The Hydrologic CycleThe Water Cycle also known as the Hydrologic Cycle is the evaporation of water, mainly from the oceans to form clouds which are blown by the wind over land where it falls as rain and runs back into the oceans via rivers as shown in the schematic provided by the US Geological Survey.

The Water Cycle appears to be quite straight forward and easy to understand now, but it was not always so. The ancient Chinese Dragon Kingbelieved a dragon king controlled the rain, water, typhoons and floods. And in time of drought or floods the people would offer sacrifices and conduct other religious rites to appease the dragon king.[1] The Australian aborigines believed that the Rainbow Serpent was responsible for regenerating rain and also for storms and floods when it acts as an agent of punishment against those who transgress the law or upset it in any way.[2] Ron Neller writes in Creation[3]: The ancient Greeks had quite different ideas about the water cycle. Thales of Miletus (late 7th – early 6th century BC) believed streams and rivers emerged from a vast subterranean freshwater lake, connected to the surface of the world by chasms. Water then flowed out via surface springs into the rivers of the world.

The mechanisms proposed by the Greeks although more scientific than ancient myths, did not explain how the water moved from the sea back to the source of the rivers and why the oceans were not filling up. Around the year 1500, Leonardo da Vinci proclaimed on the basis of field observations that the water in rivers came from precipitation (rain), but again failed to explain how the clouds were formed. In the seventeenth century, the modern scientific approach to studying the water cycle was initiated by the Frenchmen Pierre Perault and Edme Marriotte. By the 1670’s and 1680’s, they had published data and calculations that supported the contention that rain is the precursor to stream flow. In 1700, Edmond Halley, an English scientist added to the work of Perault and Marriotte and showed that the evaporation of water from the Mediterranean Sea was sufficient to allow for the outflow of rivers running into the sea.[4] And so the water cycle was finally understood.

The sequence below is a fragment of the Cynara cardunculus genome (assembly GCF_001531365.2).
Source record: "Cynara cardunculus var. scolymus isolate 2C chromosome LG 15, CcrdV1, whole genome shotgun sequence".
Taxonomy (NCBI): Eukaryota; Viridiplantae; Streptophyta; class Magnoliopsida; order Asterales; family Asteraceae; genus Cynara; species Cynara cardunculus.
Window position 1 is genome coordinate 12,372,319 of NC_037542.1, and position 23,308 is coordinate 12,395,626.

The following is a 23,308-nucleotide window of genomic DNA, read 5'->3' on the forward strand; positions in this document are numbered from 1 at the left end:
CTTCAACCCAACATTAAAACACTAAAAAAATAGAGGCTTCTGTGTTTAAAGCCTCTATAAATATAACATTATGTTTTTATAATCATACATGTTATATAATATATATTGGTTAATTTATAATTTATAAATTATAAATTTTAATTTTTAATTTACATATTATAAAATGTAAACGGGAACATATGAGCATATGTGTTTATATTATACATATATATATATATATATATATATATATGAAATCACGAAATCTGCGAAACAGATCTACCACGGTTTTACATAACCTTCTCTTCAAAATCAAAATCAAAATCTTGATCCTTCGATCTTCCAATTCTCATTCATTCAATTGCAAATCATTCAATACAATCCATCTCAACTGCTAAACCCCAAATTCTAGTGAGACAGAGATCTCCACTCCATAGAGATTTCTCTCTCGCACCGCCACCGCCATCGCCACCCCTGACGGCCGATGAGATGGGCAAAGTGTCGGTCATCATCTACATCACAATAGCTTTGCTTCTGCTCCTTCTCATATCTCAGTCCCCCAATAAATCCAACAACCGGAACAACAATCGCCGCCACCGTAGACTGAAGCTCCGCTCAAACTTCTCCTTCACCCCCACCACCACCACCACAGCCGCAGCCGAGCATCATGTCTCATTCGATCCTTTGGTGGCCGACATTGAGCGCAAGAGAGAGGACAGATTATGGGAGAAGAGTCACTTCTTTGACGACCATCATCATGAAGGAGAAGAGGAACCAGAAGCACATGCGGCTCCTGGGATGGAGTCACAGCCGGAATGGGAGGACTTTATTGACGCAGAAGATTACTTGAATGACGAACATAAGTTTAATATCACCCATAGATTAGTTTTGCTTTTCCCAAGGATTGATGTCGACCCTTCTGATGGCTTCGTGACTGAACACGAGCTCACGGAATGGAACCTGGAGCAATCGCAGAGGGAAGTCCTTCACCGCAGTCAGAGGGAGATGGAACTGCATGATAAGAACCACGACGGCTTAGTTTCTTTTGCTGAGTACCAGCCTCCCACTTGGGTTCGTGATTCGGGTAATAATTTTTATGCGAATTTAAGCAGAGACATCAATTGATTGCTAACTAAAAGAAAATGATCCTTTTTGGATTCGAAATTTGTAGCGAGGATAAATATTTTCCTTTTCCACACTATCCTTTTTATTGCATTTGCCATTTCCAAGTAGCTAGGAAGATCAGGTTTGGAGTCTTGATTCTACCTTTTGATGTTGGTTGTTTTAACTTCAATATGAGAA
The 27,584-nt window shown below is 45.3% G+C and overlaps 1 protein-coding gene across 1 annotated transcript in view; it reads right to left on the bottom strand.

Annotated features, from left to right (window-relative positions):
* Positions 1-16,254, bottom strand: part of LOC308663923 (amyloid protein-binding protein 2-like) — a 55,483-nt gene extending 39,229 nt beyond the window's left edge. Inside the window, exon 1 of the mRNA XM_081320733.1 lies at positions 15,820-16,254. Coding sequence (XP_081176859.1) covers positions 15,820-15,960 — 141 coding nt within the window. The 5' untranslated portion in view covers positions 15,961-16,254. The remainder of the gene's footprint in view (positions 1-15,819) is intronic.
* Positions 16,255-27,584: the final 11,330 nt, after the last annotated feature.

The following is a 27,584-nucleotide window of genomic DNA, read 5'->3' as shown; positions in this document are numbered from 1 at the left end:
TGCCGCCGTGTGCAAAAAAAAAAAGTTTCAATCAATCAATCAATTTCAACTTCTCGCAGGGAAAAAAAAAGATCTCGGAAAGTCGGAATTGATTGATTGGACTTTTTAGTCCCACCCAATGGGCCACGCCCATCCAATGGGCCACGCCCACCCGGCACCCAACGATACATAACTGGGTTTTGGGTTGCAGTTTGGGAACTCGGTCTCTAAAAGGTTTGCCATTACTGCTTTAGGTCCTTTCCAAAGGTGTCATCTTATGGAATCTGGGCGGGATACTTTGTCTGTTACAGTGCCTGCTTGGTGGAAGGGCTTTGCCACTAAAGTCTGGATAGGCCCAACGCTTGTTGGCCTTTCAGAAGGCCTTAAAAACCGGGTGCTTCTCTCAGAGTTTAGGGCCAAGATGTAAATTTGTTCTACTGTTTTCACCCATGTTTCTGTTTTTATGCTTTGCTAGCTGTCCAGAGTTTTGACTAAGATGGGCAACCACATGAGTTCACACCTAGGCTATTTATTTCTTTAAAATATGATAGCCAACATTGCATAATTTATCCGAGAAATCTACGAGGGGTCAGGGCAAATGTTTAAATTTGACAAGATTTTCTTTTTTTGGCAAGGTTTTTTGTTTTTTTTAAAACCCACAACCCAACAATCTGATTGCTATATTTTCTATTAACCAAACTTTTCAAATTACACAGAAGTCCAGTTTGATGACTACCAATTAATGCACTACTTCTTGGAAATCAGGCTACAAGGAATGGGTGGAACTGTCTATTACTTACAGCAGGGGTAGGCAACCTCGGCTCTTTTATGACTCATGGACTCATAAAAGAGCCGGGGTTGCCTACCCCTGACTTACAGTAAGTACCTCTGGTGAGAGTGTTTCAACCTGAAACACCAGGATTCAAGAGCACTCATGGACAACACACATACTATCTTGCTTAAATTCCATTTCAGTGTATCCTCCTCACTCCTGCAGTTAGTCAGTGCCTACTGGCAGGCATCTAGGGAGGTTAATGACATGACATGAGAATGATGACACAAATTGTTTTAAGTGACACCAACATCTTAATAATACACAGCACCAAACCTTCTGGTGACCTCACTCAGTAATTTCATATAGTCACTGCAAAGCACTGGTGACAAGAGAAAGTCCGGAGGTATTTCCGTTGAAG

If people wanted to know how water moves about, all they needed to do was to read the Bible. The book of Job, is one of the earliest books of the Bible and it could have been written as early as 3,500 BC and verses 27-28 of chapter 36 state:

He draws up the drops of water which distils as rain to the streams; the clouds pour down their moisture and abundant showers fall on mankind.

Here Job provides the major elements of the water cycle; that water evaporates, to form clouds which then fall as rain which runs into the streams. The narrative implies that the streams take the water back to the oceans since all streams eventually flow into the sea, something that was not understood even in da Vinci’s time.

King Solomon wrote about this important fact and the cyclic nature of water movement in about 950 BC:

All the streams flow into the sea, yet the sea is never full. To the place the streams come from, there they return again.[5]

Psalm 135: 7 states that God makes the clouds rise, in other words, the evaporation of the water and Psalm 104:13 says that God waters the mountains from his upper chambers, a reference to rain falling from clouds. Ground water is accumulated from rain seeping deep into the ground; this process is Rain fallingknown as infiltration and is mentioned by Isaiah 55:10:

As the rain and the snow come down from heaven, and do not return to it without watering the earth.

Implicit in this statement is that the rain water will return back to rain again and the cycle will be repeated. Again, this is all part of the water cycle as shown in the schematic above.

Amos states:

…..[He] who calls for the waters of the sea and pours them out over the face of the land.[6]

Amos says that God takes the waters of the sea and pours them over the land which is again a major part of the water cycle.

The Bible could not make this amazing cycle any clearer. Yet it was not fully comprehended until thousands of years after these texts were written.



[3] Creation, 2016, 38(2), pages 18-19.


[5] Ecclesiastes 1:7.

[6] Amos 9:6b.


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